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July 17, 2017

When will SCOTUS take up a follow-up to Graham and Miller?

The question in the title of this post is prompted in part by this recent Atlantic article headlined "The Reckoning Over Young Prisoners Serving Life Without Parole." Here are excerpts:

It’s been more than seven years since the U.S. Supreme Court began to chip away at life-without-parole sentences for juvenile offenders, and lower courts are still wrestling with how to apply the justices’ logic to the American criminal-justice system.

Life sentences are an American institution. According to a recent Sentencing Project report, more than 200,000 people are serving either life in prison or a “virtual” life sentence: They haven’t been explicitly sentenced to spend their natural lives behind bars, but their prison terms extend beyond a typical human lifespan. Of these prisoners, thousands were sentenced as juveniles. More than 2,300 are serving life without parole, often abbreviated LWOP, and another 7,300 have virtual life sentences. Only after they serve decades in prison do members of the latter group typically become eligible for parole....

What happens to those previously sentenced under old laws has been left to the courts, as with three cases decided in Missouri earlier this week. Lower-court judges are forced to face complex legal and moral questions about when and if it’s proper to lock people up for most of their natural life for crimes they committed as minors. As those judges reach different conclusions, each ruling increases the likelihood the Supreme Court will need to reckon with juvenile LWOP again.

I was a bit surprised that SCOTUS took up the Miller case so soon after they decided Graham, and now I find myself a bit surprised that SCOTUS has not seemed much interested in the further development of this new line of Eighth Amendment jurisprudence. (Of course, the Montgomery case clarifying that Miller must be applied retroactively is a recent ruling in this arena and it (arguably) broke some new jursprudential ground.)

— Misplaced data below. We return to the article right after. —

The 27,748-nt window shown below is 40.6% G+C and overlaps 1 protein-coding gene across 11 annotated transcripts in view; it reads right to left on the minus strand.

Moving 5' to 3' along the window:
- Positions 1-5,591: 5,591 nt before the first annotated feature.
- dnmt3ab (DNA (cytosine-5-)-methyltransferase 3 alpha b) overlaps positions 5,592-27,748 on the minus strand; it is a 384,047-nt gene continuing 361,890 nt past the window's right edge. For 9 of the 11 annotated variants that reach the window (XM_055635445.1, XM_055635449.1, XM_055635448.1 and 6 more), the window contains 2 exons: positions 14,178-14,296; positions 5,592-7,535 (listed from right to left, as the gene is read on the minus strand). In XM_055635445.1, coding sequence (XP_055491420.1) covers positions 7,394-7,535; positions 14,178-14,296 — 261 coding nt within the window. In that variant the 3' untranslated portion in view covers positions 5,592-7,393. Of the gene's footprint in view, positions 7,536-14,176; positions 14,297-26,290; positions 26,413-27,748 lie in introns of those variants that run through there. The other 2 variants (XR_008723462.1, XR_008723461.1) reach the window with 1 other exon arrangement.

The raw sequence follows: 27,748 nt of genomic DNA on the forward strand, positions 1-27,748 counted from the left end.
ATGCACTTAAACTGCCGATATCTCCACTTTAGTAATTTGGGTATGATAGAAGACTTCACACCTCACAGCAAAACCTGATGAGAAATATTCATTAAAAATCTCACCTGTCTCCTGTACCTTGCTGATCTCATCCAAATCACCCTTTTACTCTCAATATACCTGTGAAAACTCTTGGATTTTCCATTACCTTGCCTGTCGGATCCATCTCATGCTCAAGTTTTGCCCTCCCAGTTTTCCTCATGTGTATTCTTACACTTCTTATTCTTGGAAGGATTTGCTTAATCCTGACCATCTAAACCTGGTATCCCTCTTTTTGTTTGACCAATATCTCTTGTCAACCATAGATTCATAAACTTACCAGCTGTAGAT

July 17, 2017 at 12:29 PM | Permalink


I plunk down a $million. I say, kill this child. Most of you would still have a lot of physical trouble carrying out the act on someone innocent, looking up, forlorn, even if desperate for money. That restraint comes from brain inhibitory mechanisms.

Those are missing in many of the people sentenced. Current technology can take things away, voices, paranoia, angry moods, even urges to drink, impulsivity, short attention spans.

To my knowledge, if a brain function is missing, there is no way to instill it. That may be corrected with CRIPR/cas 9 technology, but not very soon.

We all mellow out with age. However, even if calmer and more poised, that inhibition against killing innocent people will still be missing. More may be required to provoke, but the ability to kill will never go away.

All released life term prisoners should be moved into homes surrounding those of the Justices of the Supreme Court. Their grand children can then come to visit the Justices.

Posted by: David Behar | Jul 17, 2017 12:43:10 PM

The Supreme Court, outside of capital cases, have not shown much concern [except to restrain lower courts in various respects] in applying the Eighth Amendment punishment provision. One they set in place the rule regarding non-capital offenses, the logical next step was capital offenses. It handled that, using a more flexible approach.

Then, they had to deal with some technical matters regarding applying the rule. This split the justices as is. Chief Justice Roberts' concurrence in Graham very well might in a few years be the median position, but for now, it is not surprising a 5-4 Court is not inclined to examine this issue much more. They can allow the lower courts some room to apply what they did so far.

Posted by: Joe | Jul 17, 2017 1:15:48 PM

Hopefully, DJT will get to replace Kennedy (and a 'rat Justice) and we can be done with this whole farce.

Posted by: federalist | Jul 17, 2017 1:25:23 PM

I dunno federalist, Roberts seems squishy on this stuff.

Posted by: justme | Jul 17, 2017 4:02:53 PM

Yes he is. Roberts is a statist and a believer in the majesty of the courts--so he gets a little squishy from time to time, hence my hope for two replacements.

Posted by: federalist | Jul 18, 2017 9:15:31 AM

"majesty of the courts"

Not thinking Alito, Thomas and Gorsuch are necessarily against the "majesty of the courts," and on various issues they are more supportive of the courts overriding the will of popular majorities. Maye, it is a question of oxes.

Posted by: Joe | Jul 18, 2017 9:58:50 AM

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